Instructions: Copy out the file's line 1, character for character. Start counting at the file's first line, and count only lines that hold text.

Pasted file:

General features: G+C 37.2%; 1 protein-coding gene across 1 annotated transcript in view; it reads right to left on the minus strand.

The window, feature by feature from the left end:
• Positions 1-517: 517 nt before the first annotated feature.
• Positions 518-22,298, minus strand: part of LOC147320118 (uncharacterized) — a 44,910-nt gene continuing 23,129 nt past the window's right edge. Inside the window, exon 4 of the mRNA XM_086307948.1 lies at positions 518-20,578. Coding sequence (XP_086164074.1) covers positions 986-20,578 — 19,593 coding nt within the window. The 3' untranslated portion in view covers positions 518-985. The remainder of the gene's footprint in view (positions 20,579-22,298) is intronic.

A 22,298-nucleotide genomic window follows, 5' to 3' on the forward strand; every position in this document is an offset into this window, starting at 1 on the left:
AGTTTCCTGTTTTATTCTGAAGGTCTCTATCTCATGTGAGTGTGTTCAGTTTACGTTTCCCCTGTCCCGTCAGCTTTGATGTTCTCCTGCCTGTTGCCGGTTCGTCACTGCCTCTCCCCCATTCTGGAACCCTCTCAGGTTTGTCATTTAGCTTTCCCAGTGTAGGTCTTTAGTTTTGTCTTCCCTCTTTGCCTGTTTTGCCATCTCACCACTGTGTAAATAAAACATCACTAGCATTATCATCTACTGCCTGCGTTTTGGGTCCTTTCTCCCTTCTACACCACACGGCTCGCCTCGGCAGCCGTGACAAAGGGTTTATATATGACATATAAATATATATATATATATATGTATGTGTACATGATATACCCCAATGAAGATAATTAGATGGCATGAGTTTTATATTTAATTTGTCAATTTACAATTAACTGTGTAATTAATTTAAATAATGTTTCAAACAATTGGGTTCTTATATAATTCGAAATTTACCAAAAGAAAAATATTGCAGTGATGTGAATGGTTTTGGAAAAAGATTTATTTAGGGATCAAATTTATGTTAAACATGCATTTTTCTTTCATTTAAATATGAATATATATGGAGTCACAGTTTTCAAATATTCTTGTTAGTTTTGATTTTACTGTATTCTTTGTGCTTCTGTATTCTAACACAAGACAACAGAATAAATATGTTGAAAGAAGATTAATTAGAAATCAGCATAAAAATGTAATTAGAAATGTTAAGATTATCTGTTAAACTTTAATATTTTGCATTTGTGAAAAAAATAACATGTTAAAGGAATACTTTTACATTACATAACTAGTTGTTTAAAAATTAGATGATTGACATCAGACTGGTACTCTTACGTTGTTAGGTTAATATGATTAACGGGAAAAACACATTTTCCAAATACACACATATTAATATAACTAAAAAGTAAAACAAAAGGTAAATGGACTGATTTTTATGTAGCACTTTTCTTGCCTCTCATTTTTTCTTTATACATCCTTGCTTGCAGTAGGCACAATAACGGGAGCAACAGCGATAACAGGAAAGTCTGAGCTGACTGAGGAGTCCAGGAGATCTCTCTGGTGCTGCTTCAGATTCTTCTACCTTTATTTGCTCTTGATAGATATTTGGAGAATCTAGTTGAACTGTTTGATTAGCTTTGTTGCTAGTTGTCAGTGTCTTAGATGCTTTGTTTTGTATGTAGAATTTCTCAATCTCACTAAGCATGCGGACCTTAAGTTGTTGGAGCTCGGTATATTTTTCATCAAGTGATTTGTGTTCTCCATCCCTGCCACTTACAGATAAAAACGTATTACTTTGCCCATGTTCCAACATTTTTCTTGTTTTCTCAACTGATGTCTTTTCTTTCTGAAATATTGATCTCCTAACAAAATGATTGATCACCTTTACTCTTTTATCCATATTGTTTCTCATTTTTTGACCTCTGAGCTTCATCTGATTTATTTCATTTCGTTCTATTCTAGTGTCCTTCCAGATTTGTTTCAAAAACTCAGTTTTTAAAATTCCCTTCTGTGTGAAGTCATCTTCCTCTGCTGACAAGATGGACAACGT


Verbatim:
General features: G+C 37.2%; 1 protein-coding gene across 1 annotated transcript in view; it reads right to left on the minus strand.